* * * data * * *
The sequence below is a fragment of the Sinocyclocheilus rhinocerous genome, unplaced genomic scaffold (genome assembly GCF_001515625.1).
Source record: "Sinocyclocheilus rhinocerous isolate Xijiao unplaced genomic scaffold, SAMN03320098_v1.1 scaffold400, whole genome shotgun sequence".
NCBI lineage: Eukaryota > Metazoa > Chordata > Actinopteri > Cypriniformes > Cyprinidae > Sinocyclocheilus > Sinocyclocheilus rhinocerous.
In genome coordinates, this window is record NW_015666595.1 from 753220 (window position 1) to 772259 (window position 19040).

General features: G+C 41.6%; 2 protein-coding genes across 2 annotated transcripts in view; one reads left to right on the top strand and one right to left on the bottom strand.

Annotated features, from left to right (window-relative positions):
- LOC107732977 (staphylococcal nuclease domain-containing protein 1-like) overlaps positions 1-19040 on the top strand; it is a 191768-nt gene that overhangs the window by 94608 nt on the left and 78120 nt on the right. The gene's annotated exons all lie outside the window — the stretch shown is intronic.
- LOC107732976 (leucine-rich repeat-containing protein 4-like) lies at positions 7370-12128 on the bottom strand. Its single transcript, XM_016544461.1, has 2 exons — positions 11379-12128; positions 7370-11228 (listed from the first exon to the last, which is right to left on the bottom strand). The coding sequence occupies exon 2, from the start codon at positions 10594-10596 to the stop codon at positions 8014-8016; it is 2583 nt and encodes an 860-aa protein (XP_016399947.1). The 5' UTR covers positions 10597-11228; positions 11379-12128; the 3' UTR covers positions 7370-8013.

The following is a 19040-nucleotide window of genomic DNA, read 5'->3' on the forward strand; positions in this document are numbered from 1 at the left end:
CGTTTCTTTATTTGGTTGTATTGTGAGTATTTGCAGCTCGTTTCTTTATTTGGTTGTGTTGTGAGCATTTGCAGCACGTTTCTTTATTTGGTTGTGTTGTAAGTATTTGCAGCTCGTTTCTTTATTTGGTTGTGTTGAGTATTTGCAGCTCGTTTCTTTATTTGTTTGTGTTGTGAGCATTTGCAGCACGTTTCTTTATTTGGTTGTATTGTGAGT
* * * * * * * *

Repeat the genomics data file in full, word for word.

The sequence below is a fragment of the Sinocyclocheilus rhinocerous genome, unplaced genomic scaffold (genome assembly GCF_001515625.1).
Source record: "Sinocyclocheilus rhinocerous isolate Xijiao unplaced genomic scaffold, SAMN03320098_v1.1 scaffold400, whole genome shotgun sequence".
NCBI lineage: Eukaryota > Metazoa > Chordata > Actinopteri > Cypriniformes > Cyprinidae > Sinocyclocheilus > Sinocyclocheilus rhinocerous.
In genome coordinates, this window is record NW_015666595.1 from 753220 (window position 1) to 772259 (window position 19040).

General features: G+C 41.6%; 2 protein-coding genes across 2 annotated transcripts in view; one reads left to right on the top strand and one right to left on the bottom strand.

Annotated features, from left to right (window-relative positions):
- LOC107732977 (staphylococcal nuclease domain-containing protein 1-like) overlaps positions 1-19040 on the top strand; it is a 191768-nt gene that overhangs the window by 94608 nt on the left and 78120 nt on the right. The gene's annotated exons all lie outside the window — the stretch shown is intronic.
- LOC107732976 (leucine-rich repeat-containing protein 4-like) lies at positions 7370-12128 on the bottom strand. Its single transcript, XM_016544461.1, has 2 exons — positions 11379-12128; positions 7370-11228 (listed from the first exon to the last, which is right to left on the bottom strand). The coding sequence occupies exon 2, from the start codon at positions 10594-10596 to the stop codon at positions 8014-8016; it is 2583 nt and encodes an 860-aa protein (XP_016399947.1). The 5' UTR covers positions 10597-11228; positions 11379-12128; the 3' UTR covers positions 7370-8013.

The following is a 19040-nucleotide window of genomic DNA, read 5'->3' on the forward strand; positions in this document are numbered from 1 at the left end:
CGTTTCTTTATTTGGTTGTATTGTGAGTATTTGCAGCTCGTTTCTTTATTTGGTTGTGTTGTGAGCATTTGCAGCACGTTTCTTTATTTGGTTGTGTTGTAAGTATTTGCAGCTCGTTTCTTTATTTGGTTGTGTTGAGTATTTGCAGCTCGTTTCTTTATTTGTTTGTGTTGTGAGCATTTGCAGCACGTTTCTTTATTTGGTTGTATTGTGAGT